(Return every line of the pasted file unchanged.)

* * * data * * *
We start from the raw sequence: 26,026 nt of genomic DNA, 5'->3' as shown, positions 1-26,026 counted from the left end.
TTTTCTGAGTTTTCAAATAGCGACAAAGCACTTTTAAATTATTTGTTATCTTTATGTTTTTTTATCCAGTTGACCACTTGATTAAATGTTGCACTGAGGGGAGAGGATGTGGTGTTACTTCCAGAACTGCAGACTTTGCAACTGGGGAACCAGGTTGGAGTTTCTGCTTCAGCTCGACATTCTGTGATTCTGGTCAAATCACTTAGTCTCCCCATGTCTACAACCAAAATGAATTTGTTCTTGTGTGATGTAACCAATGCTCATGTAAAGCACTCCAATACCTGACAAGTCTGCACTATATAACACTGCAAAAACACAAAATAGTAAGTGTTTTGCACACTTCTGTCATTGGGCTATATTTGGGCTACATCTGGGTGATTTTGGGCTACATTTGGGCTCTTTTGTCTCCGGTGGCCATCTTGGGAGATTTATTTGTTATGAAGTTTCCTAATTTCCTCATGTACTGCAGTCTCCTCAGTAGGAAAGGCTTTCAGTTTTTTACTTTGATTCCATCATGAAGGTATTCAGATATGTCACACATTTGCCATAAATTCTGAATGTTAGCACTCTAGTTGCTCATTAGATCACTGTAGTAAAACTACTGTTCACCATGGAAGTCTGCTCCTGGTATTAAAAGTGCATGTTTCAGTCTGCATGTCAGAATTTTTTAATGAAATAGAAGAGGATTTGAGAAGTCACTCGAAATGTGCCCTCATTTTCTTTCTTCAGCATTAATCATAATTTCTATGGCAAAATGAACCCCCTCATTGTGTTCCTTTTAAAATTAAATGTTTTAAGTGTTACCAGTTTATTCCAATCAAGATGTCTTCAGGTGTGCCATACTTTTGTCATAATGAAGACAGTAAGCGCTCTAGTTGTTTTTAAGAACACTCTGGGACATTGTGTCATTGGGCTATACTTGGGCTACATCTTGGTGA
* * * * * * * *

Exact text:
We start from the raw sequence: 26,026 nt of genomic DNA, 5'->3' as shown, positions 1-26,026 counted from the left end.
TTTTCTGAGTTTTCAAATAGCGACAAAGCACTTTTAAATTATTTGTTATCTTTATGTTTTTTTATCCAGTTGACCACTTGATTAAATGTTGCACTGAGGGGAGAGGATGTGGTGTTACTTCCAGAACTGCAGACTTTGCAACTGGGGAACCAGGTTGGAGTTTCTGCTTCAGCTCGACATTCTGTGATTCTGGTCAAATCACTTAGTCTCCCCATGTCTACAACCAAAATGAATTTGTTCTTGTGTGATGTAACCAATGCTCATGTAAAGCACTCCAATACCTGACAAGTCTGCACTATATAACACTGCAAAAACACAAAATAGTAAGTGTTTTGCACACTTCTGTCATTGGGCTATATTTGGGCTACATCTGGGTGATTTTGGGCTACATTTGGGCTCTTTTGTCTCCGGTGGCCATCTTGGGAGATTTATTTGTTATGAAGTTTCCTAATTTCCTCATGTACTGCAGTCTCCTCAGTAGGAAAGGCTTTCAGTTTTTTACTTTGATTCCATCATGAAGGTATTCAGATATGTCACACATTTGCCATAAATTCTGAATGTTAGCACTCTAGTTGCTCATTAGATCACTGTAGTAAAACTACTGTTCACCATGGAAGTCTGCTCCTGGTATTAAAAGTGCATGTTTCAGTCTGCATGTCAGAATTTTTTAATGAAATAGAAGAGGATTTGAGAAGTCACTCGAAATGTGCCCTCATTTTCTTTCTTCAGCATTAATCATAATTTCTATGGCAAAATGAACCCCCTCATTGTGTTCCTTTTAAAATTAAATGTTTTAAGTGTTACCAGTTTATTCCAATCAAGATGTCTTCAGGTGTGCCATACTTTTGTCATAATGAAGACAGTAAGCGCTCTAGTTGTTTTTAAGAACACTCTGGGACATTGTGTCATTGGGCTATACTTGGGCTACATCTTGGTGA